Incorporated in 1903, Bradenton has retained its small-town Southern charm over the decades, especially in its picturesque downtown along the Manatee River. The city contains 17 percent of Manatee County’s population and, with nearly 54,000 residents, is the second-largest municipality in the region after North Port.
Bradenton city limits stretch from the Anna Maria Island Bridge to I-75. While the northern boundary hugs the Manatee River, the southern border occasionally reaches as far south as Cortez Road. That means there’s a lot of residential diversity in Bradenton, from riverfront mansions to tiny Florida cottages to some urban blight.
Major employers Tropicana and Bealls call Bradenton home. But like many small cities in Florida, Bradenton has been struggling with high commercial vacancies and a need for more development downtown. The good news is that the city has received a Knight Foundation grant of $234,000 for a revitalization campaign called Realize Bradenton, which is infusing the city with new energy. And more money is on the way. In February the Knight Foundation announced that it will invest up to $2.5 million to foster an “informed, engaged” Bradenton over the next seven years.
Just the Facts
People, politics, business and schools
47 percent male
53 percent female
23.8 percent over the
age of 65
78.5 percent white
14.3 percent African-American
13.4 percent Hispanic or Latino of any race
59.1 percent of population aged 16 or more is in the workforce (compared to 65.2 percent U.S.)
21.5 percent with bachelor’s degree or higher (compared to 27.4 percent U.S.)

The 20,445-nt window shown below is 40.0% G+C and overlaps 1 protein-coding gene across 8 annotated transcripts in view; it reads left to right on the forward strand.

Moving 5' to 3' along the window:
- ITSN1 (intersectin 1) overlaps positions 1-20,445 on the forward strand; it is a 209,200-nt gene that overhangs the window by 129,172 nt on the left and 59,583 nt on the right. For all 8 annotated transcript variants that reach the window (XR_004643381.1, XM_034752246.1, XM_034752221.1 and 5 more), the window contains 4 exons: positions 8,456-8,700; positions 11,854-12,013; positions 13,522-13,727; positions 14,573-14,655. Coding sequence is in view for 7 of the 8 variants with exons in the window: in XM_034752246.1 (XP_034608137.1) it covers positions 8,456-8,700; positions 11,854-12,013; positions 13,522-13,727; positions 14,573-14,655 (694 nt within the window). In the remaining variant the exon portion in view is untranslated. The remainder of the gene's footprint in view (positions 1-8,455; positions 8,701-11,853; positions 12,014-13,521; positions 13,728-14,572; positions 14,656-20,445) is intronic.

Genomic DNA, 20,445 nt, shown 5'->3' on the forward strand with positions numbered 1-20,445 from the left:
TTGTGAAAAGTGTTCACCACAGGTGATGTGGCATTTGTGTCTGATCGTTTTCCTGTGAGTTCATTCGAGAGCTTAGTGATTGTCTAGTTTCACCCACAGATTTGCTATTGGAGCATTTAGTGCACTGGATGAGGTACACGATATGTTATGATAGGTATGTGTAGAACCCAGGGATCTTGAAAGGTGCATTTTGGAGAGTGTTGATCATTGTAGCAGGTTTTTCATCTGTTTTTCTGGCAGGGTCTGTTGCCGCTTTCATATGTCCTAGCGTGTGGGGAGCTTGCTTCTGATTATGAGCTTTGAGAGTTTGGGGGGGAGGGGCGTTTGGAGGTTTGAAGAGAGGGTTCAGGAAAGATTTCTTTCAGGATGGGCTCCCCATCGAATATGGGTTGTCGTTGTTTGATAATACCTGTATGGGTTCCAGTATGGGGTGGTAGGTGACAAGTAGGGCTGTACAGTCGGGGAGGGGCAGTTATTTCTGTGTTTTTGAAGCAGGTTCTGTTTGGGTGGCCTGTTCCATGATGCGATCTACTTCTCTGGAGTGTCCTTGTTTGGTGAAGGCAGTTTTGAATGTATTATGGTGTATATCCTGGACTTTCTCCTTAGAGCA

Median household income $43,155
SOURCE: U.S. Census Bureau estimates for 2006-2008
885,869 square feet of office space in downtown Bradenton
32.6 percent of downtown office space is vacant
SOURCES: City tax receipts, Manatee Office Vacancy Exchange (MOVE)
6 elementary schools
1 middle school
1 high school
1 school of higher education: State College of Florida, Manatee-Sarasota; 12,026 students; degrees offered are A.A, A.S., A.A.S. and B.S.N.
50 churches of various denominations, including one Buddhist meeting room on Old Main Street. The city of Bradenton today has “more churches than bars,” according to Mayor Wayne Poston. There are no synagogues.
➧ Pro-business. People want you to succeed and are very helpful with connections and information. According to Mayor Wayne Poston, “You can still do business here on a handshake.”
➧ Baseball. The Pittsburgh Pirates are a tremendous community partner and continue to work with the city to create a destination around McKechnie Field. They also brought a Minor League team to the city for year-round baseball and night games at McKechnie.
➧ Physical beauty and outdoor recreation. Scenic views abound along the Manatee River and Palma Sola Scenic Highway, and there are open green spaces, such as the popular county-operated Robinson Preserve, 72 acres of public parks and a city golf course.